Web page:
That said, most schools do have facebook pages, and I have seen some that run ads. Putting together a school advertisement video for youtube or your local television station could be a great extra-curricular project for students who want to learn how to do such things. It requires everything from script writers to lighting, to voice acting, to video editing which are all valuable skills in the marketplace.

    Or you can use some of the tax money you already get and spend it on a professionally produced advertisement campaign. You might have to fire a few "school resource officers" and cut down on teacher salaries. but then, any school that is so violent that it requires police roaming the hallways should probably forgo advertisements altogether. k12 inc might be a terrible choice for homeschooling, but at least students won't be attacked by their computer monitor.

    I understand that nobody likes competition. It takes a lot to stay competitive, but that is why it is good. It takes a lot, and sometimes that's just more than some can provide.

    Failure is a good thing, which is why I don't have a big black telephone with a rotary dial on it. Out with the bad and in with the good.
     
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  11. futuremathsprof

    futuremathsprof Comrade

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  12. Tyler B.

    Tyler B. Devotee

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    Dec 3, 2017

    I see you are back to smearing noble, hard working teachers with the term "failing schools". Earlier you said you would drop that term.
     
    Last edited: Dec 3, 2017
  13. EdEd

    EdEd Aficionado

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    Alright, so how about this: some people may value school choice not because of academic achievement or educational equality, but because people value individuals having control over how government resources are spent on their behalf.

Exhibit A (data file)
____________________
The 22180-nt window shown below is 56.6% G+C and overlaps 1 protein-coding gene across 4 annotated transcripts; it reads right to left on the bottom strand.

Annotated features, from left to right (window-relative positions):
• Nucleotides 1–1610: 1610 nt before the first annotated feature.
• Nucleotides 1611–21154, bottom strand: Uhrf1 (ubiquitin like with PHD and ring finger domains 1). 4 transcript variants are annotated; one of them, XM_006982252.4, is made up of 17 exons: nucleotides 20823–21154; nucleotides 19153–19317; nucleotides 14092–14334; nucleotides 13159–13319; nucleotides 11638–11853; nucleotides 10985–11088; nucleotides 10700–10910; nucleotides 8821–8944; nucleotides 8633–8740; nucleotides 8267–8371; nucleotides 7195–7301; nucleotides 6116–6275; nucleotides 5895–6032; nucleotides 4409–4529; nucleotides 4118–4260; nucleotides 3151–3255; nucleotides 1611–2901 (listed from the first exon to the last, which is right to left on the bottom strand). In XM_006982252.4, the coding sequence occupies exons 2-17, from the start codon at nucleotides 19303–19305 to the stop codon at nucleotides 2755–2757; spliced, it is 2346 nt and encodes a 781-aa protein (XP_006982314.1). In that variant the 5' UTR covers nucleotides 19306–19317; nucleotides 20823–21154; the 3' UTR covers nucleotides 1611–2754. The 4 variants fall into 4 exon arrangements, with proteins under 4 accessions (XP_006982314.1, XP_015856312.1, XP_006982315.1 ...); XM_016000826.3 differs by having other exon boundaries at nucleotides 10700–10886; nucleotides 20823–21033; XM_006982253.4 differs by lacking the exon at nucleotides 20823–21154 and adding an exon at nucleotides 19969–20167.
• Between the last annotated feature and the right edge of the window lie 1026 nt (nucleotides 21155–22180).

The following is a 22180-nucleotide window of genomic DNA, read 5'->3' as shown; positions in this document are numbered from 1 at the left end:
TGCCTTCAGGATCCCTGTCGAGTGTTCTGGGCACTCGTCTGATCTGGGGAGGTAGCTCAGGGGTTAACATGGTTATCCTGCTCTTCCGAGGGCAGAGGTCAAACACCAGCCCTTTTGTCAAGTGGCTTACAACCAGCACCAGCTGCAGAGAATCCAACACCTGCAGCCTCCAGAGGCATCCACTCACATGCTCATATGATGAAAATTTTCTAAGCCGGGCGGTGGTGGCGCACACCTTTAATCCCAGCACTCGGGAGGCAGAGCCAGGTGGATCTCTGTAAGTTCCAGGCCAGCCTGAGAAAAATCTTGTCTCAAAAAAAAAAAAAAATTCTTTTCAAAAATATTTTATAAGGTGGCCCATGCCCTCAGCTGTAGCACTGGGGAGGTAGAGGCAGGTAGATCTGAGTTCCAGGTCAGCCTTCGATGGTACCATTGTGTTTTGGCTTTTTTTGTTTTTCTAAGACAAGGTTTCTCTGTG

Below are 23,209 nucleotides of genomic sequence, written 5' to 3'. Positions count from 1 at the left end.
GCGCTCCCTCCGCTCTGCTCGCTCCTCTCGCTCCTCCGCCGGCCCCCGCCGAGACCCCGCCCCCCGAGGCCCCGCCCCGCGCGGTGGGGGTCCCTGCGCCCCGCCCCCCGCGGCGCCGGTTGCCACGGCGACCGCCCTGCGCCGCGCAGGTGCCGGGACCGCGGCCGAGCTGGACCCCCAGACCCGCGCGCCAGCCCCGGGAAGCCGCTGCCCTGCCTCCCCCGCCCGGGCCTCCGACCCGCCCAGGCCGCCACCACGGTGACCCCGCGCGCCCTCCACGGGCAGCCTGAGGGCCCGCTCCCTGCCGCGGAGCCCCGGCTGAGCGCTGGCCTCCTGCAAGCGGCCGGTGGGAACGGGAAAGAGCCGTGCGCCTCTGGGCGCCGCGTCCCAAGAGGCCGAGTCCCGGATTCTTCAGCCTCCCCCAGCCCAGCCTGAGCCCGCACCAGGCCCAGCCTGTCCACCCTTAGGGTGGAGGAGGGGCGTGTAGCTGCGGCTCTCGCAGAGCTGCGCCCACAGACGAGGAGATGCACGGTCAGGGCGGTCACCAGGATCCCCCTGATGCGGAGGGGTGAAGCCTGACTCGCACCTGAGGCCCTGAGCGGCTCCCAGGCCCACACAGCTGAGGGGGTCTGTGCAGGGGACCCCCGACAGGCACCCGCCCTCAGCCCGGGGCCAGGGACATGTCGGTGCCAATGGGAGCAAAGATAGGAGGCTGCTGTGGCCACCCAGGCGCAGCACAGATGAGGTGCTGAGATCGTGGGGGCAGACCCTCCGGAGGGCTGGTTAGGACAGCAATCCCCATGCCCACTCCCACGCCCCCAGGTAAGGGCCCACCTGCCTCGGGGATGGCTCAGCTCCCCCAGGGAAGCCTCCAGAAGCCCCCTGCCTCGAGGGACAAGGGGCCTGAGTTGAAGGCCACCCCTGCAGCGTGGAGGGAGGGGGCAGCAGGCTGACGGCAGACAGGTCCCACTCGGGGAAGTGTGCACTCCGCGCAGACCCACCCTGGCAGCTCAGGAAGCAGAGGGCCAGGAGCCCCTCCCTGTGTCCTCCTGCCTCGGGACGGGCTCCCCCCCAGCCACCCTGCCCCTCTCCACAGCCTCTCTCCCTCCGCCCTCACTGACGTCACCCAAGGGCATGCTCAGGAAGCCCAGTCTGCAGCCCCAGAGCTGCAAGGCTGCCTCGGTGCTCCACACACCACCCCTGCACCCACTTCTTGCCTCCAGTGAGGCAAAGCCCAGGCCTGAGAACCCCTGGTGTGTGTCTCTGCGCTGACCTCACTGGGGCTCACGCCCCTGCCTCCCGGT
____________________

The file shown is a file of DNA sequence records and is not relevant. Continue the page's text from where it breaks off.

The point of this is that I often notice anti-school choice advocates attempting to narrow the conversation to one centered on achievement outcomes, when academic achievement is not the only goal of a public education system. This doesn't mean that camp doesn't value educational achievement, simply that government resources be administered in a way that is less redistributed and more individualized.

    More broadly, here's another argument: The government is not a nonprofit organization with a mission to improve the lives of disadvantaged citizens. It's an organization designed to address the needs of all citizens, not simply ones in need. Asking the question, "What's beneficial for a middle class family" or even "What's beneficial for a wealthy family" is not only acceptable, it's mandatory. The government absolutely needs to set up systems so that higher wealth individuals can't infringe on rights of lower wealth ones, but that's very different from attempting to set up structures which yield disproportionate benefit to certain groups of people, or attempt to take one person's property and give it to another. In short, equality of opportunity is not the same as equal outcomes.